Charge of Underage O.V.I. Reduced. My client, a 20-year-old college student, was charged with Operating a Vehicle after Underage Alcohol Consumption (O.V.U.A.C.) in Columbus, Ohio. The video from the officer’s cruiser was favorable to my client, and the charge was reduced to Reckless Operation.
Felony Drug Possession Charge Reduced. My client was charged with felony drug possession in Columbus, Ohio. The charge was reduced to a misdemeanor offense, and if my client successfully completes probation requirements, the charge will be dismissed.AUGUST, 2011
Diversion Program Granted In Underage Alcohol Consumption Case. My client was charged with Underage Alcohol Consumption and Falsification in Dublin, Ohio. After negotiations with the prosecuting attorney, my client was accepted into a diversion program. After my client completes an alcohol education program and community service, the charges will be completely dismissed.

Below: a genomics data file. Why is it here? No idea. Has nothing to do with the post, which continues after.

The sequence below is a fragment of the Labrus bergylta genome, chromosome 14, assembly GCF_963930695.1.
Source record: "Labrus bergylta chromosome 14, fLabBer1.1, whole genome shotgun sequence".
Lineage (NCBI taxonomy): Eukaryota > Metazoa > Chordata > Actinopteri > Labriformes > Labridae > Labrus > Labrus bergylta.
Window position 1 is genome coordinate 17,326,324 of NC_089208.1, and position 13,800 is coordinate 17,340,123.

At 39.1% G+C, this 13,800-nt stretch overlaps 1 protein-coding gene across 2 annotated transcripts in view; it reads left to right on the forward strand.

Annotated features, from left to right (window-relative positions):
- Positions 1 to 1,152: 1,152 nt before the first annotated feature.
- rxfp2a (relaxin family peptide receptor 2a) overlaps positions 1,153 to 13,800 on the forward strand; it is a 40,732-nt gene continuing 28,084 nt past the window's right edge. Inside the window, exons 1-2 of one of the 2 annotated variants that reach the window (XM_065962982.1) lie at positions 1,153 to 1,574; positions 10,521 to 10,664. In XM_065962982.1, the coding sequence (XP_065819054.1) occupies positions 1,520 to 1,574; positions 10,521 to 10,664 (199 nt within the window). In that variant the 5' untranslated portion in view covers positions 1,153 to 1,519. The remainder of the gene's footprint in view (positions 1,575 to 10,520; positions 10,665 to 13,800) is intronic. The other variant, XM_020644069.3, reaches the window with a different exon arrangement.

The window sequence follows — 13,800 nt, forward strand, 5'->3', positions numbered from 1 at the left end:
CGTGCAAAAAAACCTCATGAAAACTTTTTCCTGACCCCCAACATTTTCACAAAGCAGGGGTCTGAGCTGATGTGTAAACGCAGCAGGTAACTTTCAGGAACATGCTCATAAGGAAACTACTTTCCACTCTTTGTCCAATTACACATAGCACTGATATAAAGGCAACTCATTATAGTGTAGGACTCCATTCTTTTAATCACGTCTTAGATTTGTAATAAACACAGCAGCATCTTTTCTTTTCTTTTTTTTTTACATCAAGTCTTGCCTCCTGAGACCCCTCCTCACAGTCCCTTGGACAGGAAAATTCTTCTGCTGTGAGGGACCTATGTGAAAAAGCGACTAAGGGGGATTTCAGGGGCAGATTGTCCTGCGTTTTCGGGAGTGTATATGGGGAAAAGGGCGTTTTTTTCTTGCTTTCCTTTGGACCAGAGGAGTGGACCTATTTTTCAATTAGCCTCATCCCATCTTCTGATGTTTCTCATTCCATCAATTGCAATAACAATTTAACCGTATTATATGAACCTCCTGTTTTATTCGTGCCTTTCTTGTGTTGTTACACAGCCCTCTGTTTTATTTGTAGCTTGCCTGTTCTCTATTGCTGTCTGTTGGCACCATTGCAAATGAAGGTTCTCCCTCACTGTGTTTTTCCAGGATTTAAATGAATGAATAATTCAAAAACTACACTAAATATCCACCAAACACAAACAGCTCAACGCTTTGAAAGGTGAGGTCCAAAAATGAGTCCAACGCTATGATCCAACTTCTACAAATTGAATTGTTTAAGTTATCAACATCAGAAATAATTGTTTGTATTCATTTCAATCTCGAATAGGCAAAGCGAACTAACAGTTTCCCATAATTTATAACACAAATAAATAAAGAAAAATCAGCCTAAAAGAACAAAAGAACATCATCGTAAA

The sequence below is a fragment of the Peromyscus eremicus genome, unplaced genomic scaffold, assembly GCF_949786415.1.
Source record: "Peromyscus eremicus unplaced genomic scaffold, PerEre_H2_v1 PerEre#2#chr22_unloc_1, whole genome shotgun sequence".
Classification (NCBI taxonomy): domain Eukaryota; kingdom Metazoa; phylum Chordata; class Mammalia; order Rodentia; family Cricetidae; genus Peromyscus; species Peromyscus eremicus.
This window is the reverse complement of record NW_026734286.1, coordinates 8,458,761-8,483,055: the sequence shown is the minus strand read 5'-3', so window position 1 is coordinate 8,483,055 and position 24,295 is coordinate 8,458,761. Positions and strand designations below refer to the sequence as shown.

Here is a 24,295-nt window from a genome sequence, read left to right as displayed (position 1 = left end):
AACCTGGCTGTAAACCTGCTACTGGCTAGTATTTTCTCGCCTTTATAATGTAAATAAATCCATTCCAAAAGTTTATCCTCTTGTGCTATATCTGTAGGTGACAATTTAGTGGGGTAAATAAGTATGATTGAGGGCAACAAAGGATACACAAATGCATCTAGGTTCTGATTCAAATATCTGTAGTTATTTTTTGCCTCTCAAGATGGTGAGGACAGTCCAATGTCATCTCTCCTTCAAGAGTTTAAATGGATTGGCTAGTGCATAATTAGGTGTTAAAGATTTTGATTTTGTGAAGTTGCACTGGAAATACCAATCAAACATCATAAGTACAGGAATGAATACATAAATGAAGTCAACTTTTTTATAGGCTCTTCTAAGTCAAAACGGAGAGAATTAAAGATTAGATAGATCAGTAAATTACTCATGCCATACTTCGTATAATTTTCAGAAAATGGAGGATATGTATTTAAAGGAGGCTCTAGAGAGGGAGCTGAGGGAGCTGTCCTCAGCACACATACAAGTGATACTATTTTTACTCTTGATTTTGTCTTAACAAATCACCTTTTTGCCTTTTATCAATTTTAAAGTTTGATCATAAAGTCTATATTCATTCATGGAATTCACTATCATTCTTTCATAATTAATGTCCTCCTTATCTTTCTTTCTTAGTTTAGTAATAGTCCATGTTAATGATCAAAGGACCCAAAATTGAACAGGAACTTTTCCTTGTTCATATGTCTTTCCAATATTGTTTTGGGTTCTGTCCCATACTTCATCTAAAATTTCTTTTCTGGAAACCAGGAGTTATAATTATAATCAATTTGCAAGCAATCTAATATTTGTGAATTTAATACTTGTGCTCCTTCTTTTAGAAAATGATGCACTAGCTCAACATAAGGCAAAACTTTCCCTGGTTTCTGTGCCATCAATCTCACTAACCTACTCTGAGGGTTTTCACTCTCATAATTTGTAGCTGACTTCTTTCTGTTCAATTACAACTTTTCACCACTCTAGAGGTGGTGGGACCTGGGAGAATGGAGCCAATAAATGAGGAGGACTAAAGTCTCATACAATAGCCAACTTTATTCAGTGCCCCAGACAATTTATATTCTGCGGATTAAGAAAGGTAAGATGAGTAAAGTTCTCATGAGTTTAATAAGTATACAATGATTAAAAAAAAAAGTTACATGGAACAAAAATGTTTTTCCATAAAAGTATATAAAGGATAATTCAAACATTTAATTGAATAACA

Second O.V.I. Charge Amended To Non-Moving Violation. My client had previously been charge with O.V.I. in Columbus, Ohio, and we were able to get that charge reduced. On this occasion, he was charged with Speed, Left of Center, and O.V.I. in Franklin County, Ohio. We were again successful in getting the O.V.I. amended to a non-moving, no points violation.
O.V.I. Reduced, Other Charges Dismissed. My client was charged with O.V.I. in Westerville, Ohio. As he was under 21, he was also charged with Underage Alcohol Possession, as well as Failure To Control, Loud Muffler, and Speed. We challenged the justification for the traffic stop and the legality of the arrest. Ultimately, the charge of O.V.I. was reduced to a charge of Reckless Operation, and the other charges were all dismissed.
Shoplifting Charge Dismissed. My client was charged with shoplifting in Columbus, Ohio. Before his first court appearance, I referred him to a theft offender counseling program. At the first court appearance, the charge of Theft (shoplifting) was completely dismissed.JULY, 2011